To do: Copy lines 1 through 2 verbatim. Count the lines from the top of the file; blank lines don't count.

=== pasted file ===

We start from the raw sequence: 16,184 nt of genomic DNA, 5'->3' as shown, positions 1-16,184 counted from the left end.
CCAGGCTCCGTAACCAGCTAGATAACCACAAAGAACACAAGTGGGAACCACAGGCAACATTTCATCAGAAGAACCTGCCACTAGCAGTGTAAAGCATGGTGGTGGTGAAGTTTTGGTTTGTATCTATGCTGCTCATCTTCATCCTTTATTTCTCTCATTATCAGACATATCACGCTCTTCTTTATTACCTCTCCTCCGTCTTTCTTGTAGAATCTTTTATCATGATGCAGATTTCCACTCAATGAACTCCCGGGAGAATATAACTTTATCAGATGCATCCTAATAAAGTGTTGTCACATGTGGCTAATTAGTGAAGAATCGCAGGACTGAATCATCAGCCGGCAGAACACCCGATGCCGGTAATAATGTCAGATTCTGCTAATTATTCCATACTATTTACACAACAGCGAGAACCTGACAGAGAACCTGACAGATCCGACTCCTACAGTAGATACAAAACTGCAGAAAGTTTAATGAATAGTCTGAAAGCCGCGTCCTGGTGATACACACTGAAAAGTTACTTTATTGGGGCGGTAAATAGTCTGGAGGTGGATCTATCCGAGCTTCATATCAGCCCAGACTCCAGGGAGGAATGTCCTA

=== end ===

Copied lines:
We start from the raw sequence: 16,184 nt of genomic DNA, 5'->3' as shown, positions 1-16,184 counted from the left end.
CCAGGCTCCGTAACCAGCTAGATAACCACAAAGAACACAAGTGGGAACCACAGGCAACATTTCATCAGAAGAACCTGCCACTAGCAGTGTAAAGCATGGTGGTGGTGAAGTTTTGGTTTGTATCTATGCTGCTCATCTTCATCCTTTATTTCTCTCATTATCAGACATATCACGCTCTTCTTTATTACCTCTCCTCCGTCTTTCTTGTAGAATCTTTTATCATGATGCAGATTTCCACTCAATGAACTCCCGGGAGAATATAACTTTATCAGATGCATCCTAATAAAGTGTTGTCACATGTGGCTAATTAGTGAAGAATCGCAGGACTGAATCATCAGCCGGCAGAACACCCGATGCCGGTAATAATGTCAGATTCTGCTAATTATTCCATACTATTTACACAACAGCGAGAACCTGACAGAGAACCTGACAGATCCGACTCCTACAGTAGATACAAAACTGCAGAAAGTTTAATGAATAGTCTGAAAGCCGCGTCCTGGTGATACACACTGAAAAGTTACTTTATTGGGGCGGTAAATAGTCTGGAGGTGGATCTATCCGAGCTTCATATCAGCCCAGACTCCAGGGAGGAATGTCCTA